Tuesday, July 8, 2008

Rustic walnut pesto

Coming back from my trip to a completely empty fridge, I'm now reacquainting myself with my kitchen and the kinds of food I used to eat pre-California, pre-fast food, pre-lavender-infused everything. One of the last meals I had before the trip was with a beautifully rustic pesto made with walnuts. It started with a bunch of basil I couldn't refuse. It called out to me with such an intoxicating fragrance at the farmer's market that it made me swoon. I used walnuts in place of pine nuts because they're more heart-healthy, and I was also in the mood for a little bitterness.

As for technique, I'm a bit of a techno-phobe in the kitchen. Aside from my KitchenAid mixer, I'm convinced all things taste better the closer they are made to the hands. In the pesto realm, I've read several cooks' opinions that using a mortar and pestle is far superior to the food processor because mashing the basil allows the flavors to fully release whereas processing it just turns the pesto into slop. You're also left with a more vibrant green color. For me, hand-mashing just feels like the right thing to do.

This time around, I wanted to try a method I read about in 101 Cookbooks. I oftentimes find great satisfaction in the long method of doing things, and this process looked so messy and appealing to me. You simply chop the ingredients together one-by-one with a knife or a mezzaluna. And because you're left with nut pieces that are chopped rather than smashed, this method yields a very rustic version of a pesto. I just loved the way it came out with the basil still a bright green, in varying shapes and sizes with irregular bits of nuts and garlic in between.

To serve, I had the pesto on pearl barley instead of pasta because a chef friend of mine eats pearl barley practically on a daily basis and I wanted to see what the fuss was all about. Cooked right, it has a great toothiness and a nuttiness that goes really well with pesto. I also tossed in some steamed asparagus and some lemon zest for a bright flavor.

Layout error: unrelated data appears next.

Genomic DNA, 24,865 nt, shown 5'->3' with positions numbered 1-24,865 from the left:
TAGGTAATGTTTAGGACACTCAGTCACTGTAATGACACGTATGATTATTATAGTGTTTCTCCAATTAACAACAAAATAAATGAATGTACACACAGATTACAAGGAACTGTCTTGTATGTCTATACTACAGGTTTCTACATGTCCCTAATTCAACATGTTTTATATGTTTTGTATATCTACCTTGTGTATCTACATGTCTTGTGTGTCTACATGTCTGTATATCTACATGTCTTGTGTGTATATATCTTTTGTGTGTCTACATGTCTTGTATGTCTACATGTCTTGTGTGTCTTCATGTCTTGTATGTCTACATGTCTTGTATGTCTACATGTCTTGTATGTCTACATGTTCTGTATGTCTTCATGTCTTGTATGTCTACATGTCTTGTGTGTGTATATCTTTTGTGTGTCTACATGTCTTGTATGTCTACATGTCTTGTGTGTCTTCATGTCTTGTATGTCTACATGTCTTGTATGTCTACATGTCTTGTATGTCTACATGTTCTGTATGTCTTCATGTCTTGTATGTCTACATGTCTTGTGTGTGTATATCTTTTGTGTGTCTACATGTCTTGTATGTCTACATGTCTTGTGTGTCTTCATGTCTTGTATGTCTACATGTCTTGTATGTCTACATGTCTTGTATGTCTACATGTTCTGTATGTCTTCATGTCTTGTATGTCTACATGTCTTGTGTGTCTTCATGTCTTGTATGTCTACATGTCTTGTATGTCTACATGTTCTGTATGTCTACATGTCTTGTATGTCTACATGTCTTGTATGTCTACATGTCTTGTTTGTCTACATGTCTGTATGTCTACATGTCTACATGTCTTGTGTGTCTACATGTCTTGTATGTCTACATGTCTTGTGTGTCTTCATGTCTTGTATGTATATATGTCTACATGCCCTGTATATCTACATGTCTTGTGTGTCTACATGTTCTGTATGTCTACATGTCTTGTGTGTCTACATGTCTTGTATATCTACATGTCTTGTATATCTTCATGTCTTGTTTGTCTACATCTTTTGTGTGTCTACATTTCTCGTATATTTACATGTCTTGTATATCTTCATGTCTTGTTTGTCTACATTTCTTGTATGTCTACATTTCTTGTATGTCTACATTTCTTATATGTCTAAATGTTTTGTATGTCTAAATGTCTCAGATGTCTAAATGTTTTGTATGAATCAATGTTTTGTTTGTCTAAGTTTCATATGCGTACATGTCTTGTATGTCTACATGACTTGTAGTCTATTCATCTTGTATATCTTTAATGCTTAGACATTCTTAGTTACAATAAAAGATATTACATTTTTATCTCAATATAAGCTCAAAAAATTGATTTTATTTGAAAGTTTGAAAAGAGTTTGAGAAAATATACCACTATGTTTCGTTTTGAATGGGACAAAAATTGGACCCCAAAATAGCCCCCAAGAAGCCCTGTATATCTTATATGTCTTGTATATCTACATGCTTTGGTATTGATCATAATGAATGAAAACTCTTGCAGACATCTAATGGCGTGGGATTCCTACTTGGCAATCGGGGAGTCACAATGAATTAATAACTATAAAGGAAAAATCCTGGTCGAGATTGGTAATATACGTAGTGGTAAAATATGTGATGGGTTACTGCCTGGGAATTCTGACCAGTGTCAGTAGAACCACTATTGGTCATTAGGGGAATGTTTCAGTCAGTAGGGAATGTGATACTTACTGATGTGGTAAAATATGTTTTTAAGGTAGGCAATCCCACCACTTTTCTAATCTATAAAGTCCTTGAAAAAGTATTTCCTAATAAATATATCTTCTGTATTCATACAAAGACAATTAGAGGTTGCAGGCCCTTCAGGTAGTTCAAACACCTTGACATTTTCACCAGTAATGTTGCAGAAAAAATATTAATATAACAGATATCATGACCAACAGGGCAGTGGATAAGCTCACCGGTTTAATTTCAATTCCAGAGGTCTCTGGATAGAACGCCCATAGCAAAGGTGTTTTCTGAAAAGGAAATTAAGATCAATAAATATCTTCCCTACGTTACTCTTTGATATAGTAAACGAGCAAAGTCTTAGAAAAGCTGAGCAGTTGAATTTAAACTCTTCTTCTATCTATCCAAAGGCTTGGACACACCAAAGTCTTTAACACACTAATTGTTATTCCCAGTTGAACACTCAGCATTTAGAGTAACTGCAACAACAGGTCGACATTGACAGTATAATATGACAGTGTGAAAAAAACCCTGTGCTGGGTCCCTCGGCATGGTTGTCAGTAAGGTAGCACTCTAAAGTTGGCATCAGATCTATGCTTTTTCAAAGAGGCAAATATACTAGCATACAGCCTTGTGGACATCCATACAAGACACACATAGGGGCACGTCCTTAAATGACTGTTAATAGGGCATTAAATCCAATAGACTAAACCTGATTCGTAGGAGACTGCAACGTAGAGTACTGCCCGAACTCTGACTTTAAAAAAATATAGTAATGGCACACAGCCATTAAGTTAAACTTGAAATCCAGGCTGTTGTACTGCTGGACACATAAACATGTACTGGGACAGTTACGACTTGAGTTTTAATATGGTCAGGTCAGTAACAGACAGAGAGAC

Recipe: Rustic walnut pesto
Adapted from 101 Cookbooks
1 large bunch of basil, unbruised leaves only, washed and dried
3 medium cloves of garlic
1 small handful of walnuts
3/4 cup Parmesan, loosely packed and freshly grated
A few tablespoons extra-virgin olive oil, or to taste

Start chopping the garlic along with about 1/3 of the basil leaves. Once this is loosely chopped add more basil, chop some more, add the rest of the basil, chop some more. Scrape and chop, gather and chop. At this point the basil and garlic should be a very fine mince. Add about half the walnuts, chop. Add the rest of the walnuts, chop. Add half of the Parmesan, chop. Add the rest of the Parmesan, and chop. In the end you want a chop so fine that you can press all the ingredients into a basil "cake" (see photo). Transfer the pesto "cake" to a small bowl not much bigger than the cake. Cover with a few tablespoons of olive oil.

You can set this aside or place it in the refrigerator until you are ready to use it. Just before serving, give the pesto a quick stir to incorporate some of the oil into the basil. Once tossed with the medium, season well with salt. And if needed, thin the pesto with a splash of pasta water.
Makes about 1 cup.


industrialpoppy said...

Oh this sounds just great-I have bunches of basil ready to be enjoyed in the garden right now!